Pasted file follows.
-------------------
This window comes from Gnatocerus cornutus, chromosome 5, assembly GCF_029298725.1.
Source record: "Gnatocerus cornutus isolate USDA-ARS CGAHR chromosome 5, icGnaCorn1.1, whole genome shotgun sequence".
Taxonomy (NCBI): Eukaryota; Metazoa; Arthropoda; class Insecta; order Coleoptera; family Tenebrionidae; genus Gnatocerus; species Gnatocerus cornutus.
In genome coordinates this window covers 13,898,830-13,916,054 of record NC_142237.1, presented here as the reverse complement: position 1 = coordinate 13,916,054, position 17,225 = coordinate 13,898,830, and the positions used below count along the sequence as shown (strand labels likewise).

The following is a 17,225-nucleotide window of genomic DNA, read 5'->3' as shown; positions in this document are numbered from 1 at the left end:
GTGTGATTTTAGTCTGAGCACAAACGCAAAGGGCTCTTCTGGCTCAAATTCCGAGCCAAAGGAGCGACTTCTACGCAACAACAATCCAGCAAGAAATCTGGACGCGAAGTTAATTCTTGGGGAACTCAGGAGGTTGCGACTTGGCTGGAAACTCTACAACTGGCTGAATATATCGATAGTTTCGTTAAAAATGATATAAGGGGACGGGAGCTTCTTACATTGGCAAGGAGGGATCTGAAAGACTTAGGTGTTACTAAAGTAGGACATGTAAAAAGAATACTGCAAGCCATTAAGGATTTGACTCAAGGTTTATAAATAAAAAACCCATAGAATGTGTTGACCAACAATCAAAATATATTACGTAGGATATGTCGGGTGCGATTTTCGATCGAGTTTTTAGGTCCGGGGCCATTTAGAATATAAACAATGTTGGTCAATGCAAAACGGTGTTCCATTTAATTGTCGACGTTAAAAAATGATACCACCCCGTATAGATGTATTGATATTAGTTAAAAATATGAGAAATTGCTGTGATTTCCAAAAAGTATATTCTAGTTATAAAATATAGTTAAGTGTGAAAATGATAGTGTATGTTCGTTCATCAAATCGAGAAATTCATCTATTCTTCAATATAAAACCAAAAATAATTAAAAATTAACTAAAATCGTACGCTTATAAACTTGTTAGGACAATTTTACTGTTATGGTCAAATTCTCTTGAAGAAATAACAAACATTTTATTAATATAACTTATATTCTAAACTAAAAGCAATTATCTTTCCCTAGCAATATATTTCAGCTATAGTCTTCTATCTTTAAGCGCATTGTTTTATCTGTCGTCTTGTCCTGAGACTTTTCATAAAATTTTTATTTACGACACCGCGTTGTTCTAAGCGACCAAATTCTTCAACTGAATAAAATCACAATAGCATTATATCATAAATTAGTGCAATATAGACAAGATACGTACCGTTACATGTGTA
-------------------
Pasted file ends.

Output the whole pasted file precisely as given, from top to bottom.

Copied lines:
This window comes from Gnatocerus cornutus, chromosome 5, assembly GCF_029298725.1.
Source record: "Gnatocerus cornutus isolate USDA-ARS CGAHR chromosome 5, icGnaCorn1.1, whole genome shotgun sequence".
Taxonomy (NCBI): Eukaryota; Metazoa; Arthropoda; class Insecta; order Coleoptera; family Tenebrionidae; genus Gnatocerus; species Gnatocerus cornutus.
In genome coordinates this window covers 13,898,830-13,916,054 of record NC_142237.1, presented here as the reverse complement: position 1 = coordinate 13,916,054, position 17,225 = coordinate 13,898,830, and the positions used below count along the sequence as shown (strand labels likewise).

The following is a 17,225-nucleotide window of genomic DNA, read 5'->3' as shown; positions in this document are numbered from 1 at the left end:
GTGTGATTTTAGTCTGAGCACAAACGCAAAGGGCTCTTCTGGCTCAAATTCCGAGCCAAAGGAGCGACTTCTACGCAACAACAATCCAGCAAGAAATCTGGACGCGAAGTTAATTCTTGGGGAACTCAGGAGGTTGCGACTTGGCTGGAAACTCTACAACTGGCTGAATATATCGATAGTTTCGTTAAAAATGATATAAGGGGACGGGAGCTTCTTACATTGGCAAGGAGGGATCTGAAAGACTTAGGTGTTACTAAAGTAGGACATGTAAAAAGAATACTGCAAGCCATTAAGGATTTGACTCAAGGTTTATAAATAAAAAACCCATAGAATGTGTTGACCAACAATCAAAATATATTACGTAGGATATGTCGGGTGCGATTTTCGATCGAGTTTTTAGGTCCGGGGCCATTTAGAATATAAACAATGTTGGTCAATGCAAAACGGTGTTCCATTTAATTGTCGACGTTAAAAAATGATACCACCCCGTATAGATGTATTGATATTAGTTAAAAATATGAGAAATTGCTGTGATTTCCAAAAAGTATATTCTAGTTATAAAATATAGTTAAGTGTGAAAATGATAGTGTATGTTCGTTCATCAAATCGAGAAATTCATCTATTCTTCAATATAAAACCAAAAATAATTAAAAATTAACTAAAATCGTACGCTTATAAACTTGTTAGGACAATTTTACTGTTATGGTCAAATTCTCTTGAAGAAATAACAAACATTTTATTAATATAACTTATATTCTAAACTAAAAGCAATTATCTTTCCCTAGCAATATATTTCAGCTATAGTCTTCTATCTTTAAGCGCATTGTTTTATCTGTCGTCTTGTCCTGAGACTTTTCATAAAATTTTTATTTACGACACCGCGTTGTTCTAAGCGACCAAATTCTTCAACTGAATAAAATCACAATAGCATTATATCATAAATTAGTGCAATATAGACAAGATACGTACCGTTACATGTGTA